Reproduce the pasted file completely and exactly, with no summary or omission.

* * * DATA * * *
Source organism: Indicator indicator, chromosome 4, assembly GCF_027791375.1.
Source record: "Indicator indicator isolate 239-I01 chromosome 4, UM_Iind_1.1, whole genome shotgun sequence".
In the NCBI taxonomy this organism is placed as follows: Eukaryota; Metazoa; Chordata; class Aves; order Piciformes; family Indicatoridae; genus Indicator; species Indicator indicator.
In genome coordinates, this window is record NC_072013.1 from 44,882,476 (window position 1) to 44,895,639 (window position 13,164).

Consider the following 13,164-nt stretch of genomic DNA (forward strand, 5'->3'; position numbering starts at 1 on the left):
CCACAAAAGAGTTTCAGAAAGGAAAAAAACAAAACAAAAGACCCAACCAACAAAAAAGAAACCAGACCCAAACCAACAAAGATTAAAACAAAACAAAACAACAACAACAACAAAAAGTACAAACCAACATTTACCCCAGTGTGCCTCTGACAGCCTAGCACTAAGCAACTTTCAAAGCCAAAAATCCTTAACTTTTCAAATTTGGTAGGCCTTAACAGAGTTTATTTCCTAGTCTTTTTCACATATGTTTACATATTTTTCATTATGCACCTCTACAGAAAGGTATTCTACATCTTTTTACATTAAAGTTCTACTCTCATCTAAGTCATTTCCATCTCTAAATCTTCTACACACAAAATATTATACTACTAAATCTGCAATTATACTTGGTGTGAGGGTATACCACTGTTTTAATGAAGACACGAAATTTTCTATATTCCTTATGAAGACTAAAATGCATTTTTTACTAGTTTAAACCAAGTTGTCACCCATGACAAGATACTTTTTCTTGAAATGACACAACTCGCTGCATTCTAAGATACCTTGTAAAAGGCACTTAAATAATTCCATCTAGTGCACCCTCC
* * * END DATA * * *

Source organism: Indicator indicator, chromosome 4, assembly GCF_027791375.1.
Source record: "Indicator indicator isolate 239-I01 chromosome 4, UM_Iind_1.1, whole genome shotgun sequence".
In the NCBI taxonomy this organism is placed as follows: Eukaryota; Metazoa; Chordata; class Aves; order Piciformes; family Indicatoridae; genus Indicator; species Indicator indicator.
In genome coordinates, this window is record NC_072013.1 from 44,882,476 (window position 1) to 44,895,639 (window position 13,164).

Consider the following 13,164-nt stretch of genomic DNA (forward strand, 5'->3'; position numbering starts at 1 on the left):
CCACAAAAGAGTTTCAGAAAGGAAAAAAACAAAACAAAAGACCCAACCAACAAAAAAGAAACCAGACCCAAACCAACAAAGATTAAAACAAAACAAAACAACAACAACAACAAAAAGTACAAACCAACATTTACCCCAGTGTGCCTCTGACAGCCTAGCACTAAGCAACTTTCAAAGCCAAAAATCCTTAACTTTTCAAATTTGGTAGGCCTTAACAGAGTTTATTTCCTAGTCTTTTTCACATATGTTTACATATTTTTCATTATGCACCTCTACAGAAAGGTATTCTACATCTTTTTACATTAAAGTTCTACTCTCATCTAAGTCATTTCCATCTCTAAATCTTCTACACACAAAATATTATACTACTAAATCTGCAATTATACTTGGTGTGAGGGTATACCACTGTTTTAATGAAGACACGAAATTTTCTATATTCCTTATGAAGACTAAAATGCATTTTTTACTAGTTTAAACCAAGTTGTCACCCATGACAAGATACTTTTTCTTGAAATGACACAACTCGCTGCATTCTAAGATACCTTGTAAAAGGCACTTAAATAATTCCATCTAGTGCACCCTCC